Monday, June 05, 2006


Gut Feelings

Okay, this is something that I have been telling friends and relatives* for some time, well before this report in the journal Science:

Bacteria are so important to key functions such as digestion and the immune system that we may be truly symbiotic organisms . . .

Among the facts leading to this conclusion:
Another way to think of it is that an alien biologist might well look at humans (along with all other creatures with alimentary canals) as mobile food gathering and shelter providing machines bred by bacteria for their use. After all, we are the dependent partner in the symbiosis, in as much as we can't get along without them but they can get along quite well without us (which is why we dig latrines down stream).

But, hey! If that bothers you, just remember what Stephen Jay Gould said:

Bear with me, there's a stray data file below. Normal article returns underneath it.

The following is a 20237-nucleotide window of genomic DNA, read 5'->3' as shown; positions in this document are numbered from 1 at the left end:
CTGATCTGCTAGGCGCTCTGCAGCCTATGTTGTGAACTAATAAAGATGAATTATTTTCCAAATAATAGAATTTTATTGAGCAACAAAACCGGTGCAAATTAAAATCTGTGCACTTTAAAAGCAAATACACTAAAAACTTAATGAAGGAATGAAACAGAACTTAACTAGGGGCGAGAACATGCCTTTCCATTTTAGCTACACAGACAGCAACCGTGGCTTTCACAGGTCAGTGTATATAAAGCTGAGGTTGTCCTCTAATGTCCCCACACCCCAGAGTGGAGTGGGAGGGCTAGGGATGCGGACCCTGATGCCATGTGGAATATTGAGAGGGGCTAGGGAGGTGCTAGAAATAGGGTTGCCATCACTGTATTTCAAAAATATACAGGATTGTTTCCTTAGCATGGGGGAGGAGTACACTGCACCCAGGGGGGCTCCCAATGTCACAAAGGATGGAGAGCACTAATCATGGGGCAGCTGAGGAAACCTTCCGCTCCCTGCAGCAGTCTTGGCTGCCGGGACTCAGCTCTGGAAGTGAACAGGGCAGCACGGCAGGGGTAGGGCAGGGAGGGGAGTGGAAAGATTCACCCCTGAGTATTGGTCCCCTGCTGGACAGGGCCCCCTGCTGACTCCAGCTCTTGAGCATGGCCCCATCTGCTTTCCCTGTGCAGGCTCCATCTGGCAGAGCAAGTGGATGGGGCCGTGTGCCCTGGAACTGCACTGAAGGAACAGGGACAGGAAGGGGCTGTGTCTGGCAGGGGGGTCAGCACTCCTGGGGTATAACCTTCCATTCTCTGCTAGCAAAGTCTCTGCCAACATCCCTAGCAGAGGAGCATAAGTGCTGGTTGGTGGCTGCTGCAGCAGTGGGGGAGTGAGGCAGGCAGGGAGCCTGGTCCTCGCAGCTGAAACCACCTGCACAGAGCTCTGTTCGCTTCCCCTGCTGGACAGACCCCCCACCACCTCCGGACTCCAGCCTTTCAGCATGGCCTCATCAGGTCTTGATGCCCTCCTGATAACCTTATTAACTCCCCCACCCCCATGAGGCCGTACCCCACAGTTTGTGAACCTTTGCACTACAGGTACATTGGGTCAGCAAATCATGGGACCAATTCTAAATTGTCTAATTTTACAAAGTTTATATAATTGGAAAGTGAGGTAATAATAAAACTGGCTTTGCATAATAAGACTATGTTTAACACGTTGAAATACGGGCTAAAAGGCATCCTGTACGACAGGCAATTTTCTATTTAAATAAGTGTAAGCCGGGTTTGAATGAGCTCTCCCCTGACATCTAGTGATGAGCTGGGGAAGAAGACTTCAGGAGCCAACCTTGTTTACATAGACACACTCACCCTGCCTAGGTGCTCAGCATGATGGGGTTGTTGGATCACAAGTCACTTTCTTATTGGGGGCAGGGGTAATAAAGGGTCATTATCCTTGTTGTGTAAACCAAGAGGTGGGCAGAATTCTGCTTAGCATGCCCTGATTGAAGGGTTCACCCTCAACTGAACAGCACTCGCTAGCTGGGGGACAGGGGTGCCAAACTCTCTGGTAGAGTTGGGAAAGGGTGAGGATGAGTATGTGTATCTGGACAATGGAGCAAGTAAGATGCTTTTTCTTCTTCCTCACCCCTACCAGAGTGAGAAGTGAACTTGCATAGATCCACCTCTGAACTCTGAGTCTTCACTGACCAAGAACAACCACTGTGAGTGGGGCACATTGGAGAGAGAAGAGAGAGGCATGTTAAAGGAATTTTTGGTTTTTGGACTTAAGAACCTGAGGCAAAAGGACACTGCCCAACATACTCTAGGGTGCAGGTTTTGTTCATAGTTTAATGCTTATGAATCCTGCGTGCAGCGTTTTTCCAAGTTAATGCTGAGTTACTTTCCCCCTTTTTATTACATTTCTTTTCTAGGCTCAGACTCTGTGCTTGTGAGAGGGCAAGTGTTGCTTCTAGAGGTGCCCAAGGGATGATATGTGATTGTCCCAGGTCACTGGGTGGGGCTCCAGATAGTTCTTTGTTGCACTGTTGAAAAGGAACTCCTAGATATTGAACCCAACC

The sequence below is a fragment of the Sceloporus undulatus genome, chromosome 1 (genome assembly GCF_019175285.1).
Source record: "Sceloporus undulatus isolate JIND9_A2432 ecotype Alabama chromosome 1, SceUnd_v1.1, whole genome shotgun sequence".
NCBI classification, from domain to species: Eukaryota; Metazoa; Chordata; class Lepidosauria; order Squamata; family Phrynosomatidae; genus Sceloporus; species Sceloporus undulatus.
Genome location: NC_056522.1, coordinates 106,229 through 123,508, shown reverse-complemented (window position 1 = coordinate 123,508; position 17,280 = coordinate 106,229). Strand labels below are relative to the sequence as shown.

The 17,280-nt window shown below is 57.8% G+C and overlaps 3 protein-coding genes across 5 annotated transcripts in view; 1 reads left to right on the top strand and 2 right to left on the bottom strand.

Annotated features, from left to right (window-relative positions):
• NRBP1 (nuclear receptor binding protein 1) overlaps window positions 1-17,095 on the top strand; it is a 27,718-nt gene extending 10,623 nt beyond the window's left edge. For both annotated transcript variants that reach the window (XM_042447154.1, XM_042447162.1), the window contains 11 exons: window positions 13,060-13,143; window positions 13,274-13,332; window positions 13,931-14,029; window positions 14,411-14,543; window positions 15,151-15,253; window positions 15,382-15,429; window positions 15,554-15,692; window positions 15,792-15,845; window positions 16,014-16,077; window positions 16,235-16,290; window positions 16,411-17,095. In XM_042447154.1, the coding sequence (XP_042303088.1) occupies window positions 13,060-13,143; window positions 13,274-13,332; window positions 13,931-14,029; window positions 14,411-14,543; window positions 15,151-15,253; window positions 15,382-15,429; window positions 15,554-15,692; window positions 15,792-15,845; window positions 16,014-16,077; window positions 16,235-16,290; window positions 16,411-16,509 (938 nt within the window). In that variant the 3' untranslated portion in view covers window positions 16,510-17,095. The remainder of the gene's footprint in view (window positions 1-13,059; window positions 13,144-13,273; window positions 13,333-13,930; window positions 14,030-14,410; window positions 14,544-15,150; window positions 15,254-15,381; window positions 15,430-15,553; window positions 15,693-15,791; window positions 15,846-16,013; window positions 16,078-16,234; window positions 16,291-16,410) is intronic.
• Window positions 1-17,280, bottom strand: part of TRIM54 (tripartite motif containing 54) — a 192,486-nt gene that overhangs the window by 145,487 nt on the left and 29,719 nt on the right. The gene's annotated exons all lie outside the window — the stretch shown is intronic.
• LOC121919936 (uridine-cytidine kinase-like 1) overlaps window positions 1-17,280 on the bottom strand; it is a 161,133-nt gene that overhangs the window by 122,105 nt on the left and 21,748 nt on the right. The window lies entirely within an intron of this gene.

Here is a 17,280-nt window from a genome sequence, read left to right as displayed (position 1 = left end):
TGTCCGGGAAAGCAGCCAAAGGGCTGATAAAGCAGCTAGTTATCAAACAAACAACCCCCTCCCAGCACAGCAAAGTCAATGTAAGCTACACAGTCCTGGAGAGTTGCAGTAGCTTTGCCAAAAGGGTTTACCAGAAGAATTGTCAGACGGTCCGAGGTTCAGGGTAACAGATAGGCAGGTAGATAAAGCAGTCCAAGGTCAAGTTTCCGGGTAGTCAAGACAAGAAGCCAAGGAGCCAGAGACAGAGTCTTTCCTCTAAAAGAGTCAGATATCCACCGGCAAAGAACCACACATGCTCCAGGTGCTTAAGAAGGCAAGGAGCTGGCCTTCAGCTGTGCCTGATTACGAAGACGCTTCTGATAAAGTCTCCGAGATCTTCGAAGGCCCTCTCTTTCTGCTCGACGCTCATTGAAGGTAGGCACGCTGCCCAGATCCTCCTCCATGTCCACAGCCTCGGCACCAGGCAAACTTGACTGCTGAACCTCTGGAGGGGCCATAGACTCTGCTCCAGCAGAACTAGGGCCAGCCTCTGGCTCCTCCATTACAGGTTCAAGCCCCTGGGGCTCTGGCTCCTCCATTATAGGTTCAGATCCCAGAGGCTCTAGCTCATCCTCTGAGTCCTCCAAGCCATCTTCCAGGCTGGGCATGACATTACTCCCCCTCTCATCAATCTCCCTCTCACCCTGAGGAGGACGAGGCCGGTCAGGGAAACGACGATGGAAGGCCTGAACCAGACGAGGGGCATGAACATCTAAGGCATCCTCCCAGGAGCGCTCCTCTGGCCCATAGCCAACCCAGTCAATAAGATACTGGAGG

[O]ur conventional desire to view history as progressive, and to see humans as predictably dominant, has grossly distorted our interpretation of life's pathway by falsely placing in the center of things a relatively minor phenomenon that arises only as a side consequence of a physically constrained starting point. The most salient feature of life has been the stability of its bacterial mode from the beginning of the fossil record until today and, with little doubt, into all future time so long as the earth endures. This is truly the "age of bacteria" - as it was in the beginning, is now and ever shall be.

We're the allies of the only true winners in life's contest and should thank our lucky stars that they're willing to help feed us.
* Just as a side note, I've said it in public too, as can be seen from this post in the newsgroup from back in 2001. Incidentally, the person I was corresponding with at the time was Roger Schlafly, the son of Phyllis, head of the excruciatingly conservative Eagle Forum.
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